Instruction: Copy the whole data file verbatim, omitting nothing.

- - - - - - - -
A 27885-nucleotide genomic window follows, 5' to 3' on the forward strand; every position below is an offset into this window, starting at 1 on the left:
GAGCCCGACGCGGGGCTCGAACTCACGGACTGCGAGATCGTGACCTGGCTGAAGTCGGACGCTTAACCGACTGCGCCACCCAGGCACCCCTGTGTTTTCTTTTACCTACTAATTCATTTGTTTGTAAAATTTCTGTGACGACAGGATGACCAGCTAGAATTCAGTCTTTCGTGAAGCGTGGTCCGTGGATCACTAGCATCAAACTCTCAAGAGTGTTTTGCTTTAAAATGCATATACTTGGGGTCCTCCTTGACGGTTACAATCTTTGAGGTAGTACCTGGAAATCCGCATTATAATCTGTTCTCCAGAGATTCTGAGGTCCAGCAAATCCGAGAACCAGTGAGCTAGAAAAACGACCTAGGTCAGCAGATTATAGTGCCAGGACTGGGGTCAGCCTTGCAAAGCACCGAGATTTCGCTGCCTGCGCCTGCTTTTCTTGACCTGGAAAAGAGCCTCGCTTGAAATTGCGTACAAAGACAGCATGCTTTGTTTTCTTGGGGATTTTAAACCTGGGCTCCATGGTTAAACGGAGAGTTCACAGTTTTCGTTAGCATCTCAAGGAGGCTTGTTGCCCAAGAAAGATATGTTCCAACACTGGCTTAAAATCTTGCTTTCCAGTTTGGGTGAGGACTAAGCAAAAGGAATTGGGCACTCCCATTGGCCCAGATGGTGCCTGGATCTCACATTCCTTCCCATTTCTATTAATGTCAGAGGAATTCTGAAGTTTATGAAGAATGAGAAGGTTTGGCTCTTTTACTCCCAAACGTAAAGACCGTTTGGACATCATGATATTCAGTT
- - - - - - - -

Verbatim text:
A 27885-nucleotide genomic window follows, 5' to 3' on the forward strand; every position below is an offset into this window, starting at 1 on the left:
GAGCCCGACGCGGGGCTCGAACTCACGGACTGCGAGATCGTGACCTGGCTGAAGTCGGACGCTTAACCGACTGCGCCACCCAGGCACCCCTGTGTTTTCTTTTACCTACTAATTCATTTGTTTGTAAAATTTCTGTGACGACAGGATGACCAGCTAGAATTCAGTCTTTCGTGAAGCGTGGTCCGTGGATCACTAGCATCAAACTCTCAAGAGTGTTTTGCTTTAAAATGCATATACTTGGGGTCCTCCTTGACGGTTACAATCTTTGAGGTAGTACCTGGAAATCCGCATTATAATCTGTTCTCCAGAGATTCTGAGGTCCAGCAAATCCGAGAACCAGTGAGCTAGAAAAACGACCTAGGTCAGCAGATTATAGTGCCAGGACTGGGGTCAGCCTTGCAAAGCACCGAGATTTCGCTGCCTGCGCCTGCTTTTCTTGACCTGGAAAAGAGCCTCGCTTGAAATTGCGTACAAAGACAGCATGCTTTGTTTTCTTGGGGATTTTAAACCTGGGCTCCATGGTTAAACGGAGAGTTCACAGTTTTCGTTAGCATCTCAAGGAGGCTTGTTGCCCAAGAAAGATATGTTCCAACACTGGCTTAAAATCTTGCTTTCCAGTTTGGGTGAGGACTAAGCAAAAGGAATTGGGCACTCCCATTGGCCCAGATGGTGCCTGGATCTCACATTCCTTCCCATTTCTATTAATGTCAGAGGAATTCTGAAGTTTATGAAGAATGAGAAGGTTTGGCTCTTTTACTCCCAAACGTAAAGACCGTTTGGACATCATGATATTCAGTT